The UK's National Cyber Security Centre has decided that if there is a risk in using Huawei equipment in our 5G networks, it can be managed. The US argues that if countries in the west allow Huawei to build their 5G infrastructure, the Chinese telecoms giant could work in backdoors which would allow the Chinese government access to data which flows through the network.
If competent government oversight can mitigate the risk of non-specific national security concerns, allowing carriers the option to use lower cost, quality equipment in their 5G rollouts, the big victor is the consumer.
The company, the biggest global maker of switching gear for phone and internet companies, denies accusations it facilitates Chinese spying.
Earlier this month, the chief of Britain's foreign intelligence service said Britain should avoid relying on a monopoly provider of equipment in new 5G mobile networks, but that there were no easy answers to concerns about using Huawei.
Expectations are high that the USA administration will further delay planned tariff hikes next month on $US200 billion ($279 billion) of Chinese imports as both sides hash out a deal Mr Trump insists must address both structural trade imbalances as well as the trade deficit.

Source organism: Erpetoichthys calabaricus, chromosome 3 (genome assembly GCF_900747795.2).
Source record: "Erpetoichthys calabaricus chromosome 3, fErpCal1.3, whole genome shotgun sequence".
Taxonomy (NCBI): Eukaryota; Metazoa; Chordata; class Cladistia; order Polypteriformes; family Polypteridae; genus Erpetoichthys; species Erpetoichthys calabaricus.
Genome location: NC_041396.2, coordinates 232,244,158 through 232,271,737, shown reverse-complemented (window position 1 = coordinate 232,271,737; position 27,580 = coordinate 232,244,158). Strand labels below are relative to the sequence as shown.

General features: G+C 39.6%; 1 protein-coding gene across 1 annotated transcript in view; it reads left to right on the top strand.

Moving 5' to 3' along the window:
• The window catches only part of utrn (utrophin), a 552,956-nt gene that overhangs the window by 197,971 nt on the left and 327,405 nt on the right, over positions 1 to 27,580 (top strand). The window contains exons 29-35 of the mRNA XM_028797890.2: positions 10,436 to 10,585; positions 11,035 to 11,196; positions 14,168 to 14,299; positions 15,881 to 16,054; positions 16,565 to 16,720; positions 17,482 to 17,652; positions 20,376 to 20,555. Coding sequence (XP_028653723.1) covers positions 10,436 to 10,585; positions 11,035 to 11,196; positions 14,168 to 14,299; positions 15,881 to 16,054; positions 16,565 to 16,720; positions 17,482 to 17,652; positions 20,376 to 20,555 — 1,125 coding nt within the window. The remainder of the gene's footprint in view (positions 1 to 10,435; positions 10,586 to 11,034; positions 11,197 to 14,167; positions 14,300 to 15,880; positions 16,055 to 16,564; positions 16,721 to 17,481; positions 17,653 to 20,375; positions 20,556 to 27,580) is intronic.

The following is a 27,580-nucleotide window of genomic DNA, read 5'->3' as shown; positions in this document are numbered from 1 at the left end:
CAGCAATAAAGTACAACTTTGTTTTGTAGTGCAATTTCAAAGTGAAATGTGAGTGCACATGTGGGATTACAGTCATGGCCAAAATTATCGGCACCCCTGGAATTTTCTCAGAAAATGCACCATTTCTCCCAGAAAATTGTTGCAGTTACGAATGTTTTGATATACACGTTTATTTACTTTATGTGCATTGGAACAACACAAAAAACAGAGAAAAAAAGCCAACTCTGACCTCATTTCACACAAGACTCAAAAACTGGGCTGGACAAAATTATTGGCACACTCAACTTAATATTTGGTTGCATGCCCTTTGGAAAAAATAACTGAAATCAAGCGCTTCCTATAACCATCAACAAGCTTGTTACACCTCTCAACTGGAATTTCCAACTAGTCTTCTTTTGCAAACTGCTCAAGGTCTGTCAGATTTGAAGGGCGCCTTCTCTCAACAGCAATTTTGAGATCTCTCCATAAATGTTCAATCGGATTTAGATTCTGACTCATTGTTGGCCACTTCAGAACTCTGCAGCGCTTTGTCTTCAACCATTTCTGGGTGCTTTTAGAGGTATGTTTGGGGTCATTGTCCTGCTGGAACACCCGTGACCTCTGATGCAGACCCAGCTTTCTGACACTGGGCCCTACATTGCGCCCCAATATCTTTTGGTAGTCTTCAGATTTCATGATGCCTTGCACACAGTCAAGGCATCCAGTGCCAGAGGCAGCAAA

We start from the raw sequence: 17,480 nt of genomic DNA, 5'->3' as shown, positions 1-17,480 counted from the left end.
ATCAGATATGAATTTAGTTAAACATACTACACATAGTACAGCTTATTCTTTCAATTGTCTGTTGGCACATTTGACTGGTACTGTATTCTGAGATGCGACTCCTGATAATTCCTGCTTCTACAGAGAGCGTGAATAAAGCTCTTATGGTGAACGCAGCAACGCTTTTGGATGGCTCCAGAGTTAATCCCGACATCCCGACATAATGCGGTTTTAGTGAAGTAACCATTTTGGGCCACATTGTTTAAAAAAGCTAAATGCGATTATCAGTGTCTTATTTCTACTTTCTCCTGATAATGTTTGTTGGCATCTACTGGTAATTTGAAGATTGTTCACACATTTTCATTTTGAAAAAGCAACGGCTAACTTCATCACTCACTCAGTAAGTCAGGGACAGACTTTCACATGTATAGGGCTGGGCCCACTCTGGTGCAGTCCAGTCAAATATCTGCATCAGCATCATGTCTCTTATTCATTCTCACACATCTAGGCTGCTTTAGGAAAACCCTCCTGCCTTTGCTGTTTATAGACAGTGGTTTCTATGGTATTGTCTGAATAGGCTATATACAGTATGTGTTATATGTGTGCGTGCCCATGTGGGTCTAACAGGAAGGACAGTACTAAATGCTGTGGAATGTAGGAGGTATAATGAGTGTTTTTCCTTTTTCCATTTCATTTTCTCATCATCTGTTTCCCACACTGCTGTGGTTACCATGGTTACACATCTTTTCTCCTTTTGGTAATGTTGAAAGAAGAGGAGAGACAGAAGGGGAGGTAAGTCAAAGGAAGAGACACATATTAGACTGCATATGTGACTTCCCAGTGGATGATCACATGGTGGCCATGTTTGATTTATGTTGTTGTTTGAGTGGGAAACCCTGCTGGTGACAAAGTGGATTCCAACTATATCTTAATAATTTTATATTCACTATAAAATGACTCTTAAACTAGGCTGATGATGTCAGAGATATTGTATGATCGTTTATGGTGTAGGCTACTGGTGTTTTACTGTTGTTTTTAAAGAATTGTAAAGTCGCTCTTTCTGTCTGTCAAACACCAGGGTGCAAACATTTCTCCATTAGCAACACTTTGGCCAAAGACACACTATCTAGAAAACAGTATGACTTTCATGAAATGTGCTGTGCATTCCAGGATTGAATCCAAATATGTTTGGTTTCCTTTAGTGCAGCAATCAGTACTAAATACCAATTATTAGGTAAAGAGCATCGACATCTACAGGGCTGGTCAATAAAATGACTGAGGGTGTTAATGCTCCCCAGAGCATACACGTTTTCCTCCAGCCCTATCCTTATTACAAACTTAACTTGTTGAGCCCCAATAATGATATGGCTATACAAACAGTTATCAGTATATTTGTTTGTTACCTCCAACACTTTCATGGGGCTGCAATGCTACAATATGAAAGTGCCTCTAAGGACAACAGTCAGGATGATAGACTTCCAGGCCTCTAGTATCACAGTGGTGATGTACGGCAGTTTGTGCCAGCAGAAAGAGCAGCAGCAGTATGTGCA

The advice suggests the United Kingdom may be reticent to follow other nations in banning Huawei from supplying 5G technology.
Huawei, along with another Chinese network equipment company ZTE Corp, has been accused by the U.S. of working at the behest of the Chinese government.
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European officials, including a vice-president of the European Union, have expressed concern about Chinese regulations issued previous year that require companies to co-operate with intelligence agencies.
Huawei Chief Financial Officer Meng Wanzhou was arrested in Canada in December and faces possible extradition to the United States. The U.S. has accused her of fraud and violating global sanctions against Iran, which she and Huawei have both denied.
It will be up to the country's government to decide whether to take the NCSC's advice on board.
Despite US fears, United Kingdom intelligence agencies have found no evidence of "malicious Chinese state cyber activity through Huawei".
'We have set out the improvements we expect the company to make.
Huawei said in a statement Monday that it's open to dialogue and that "cybersecurity is an issue which needs to be addressed across the whole industry".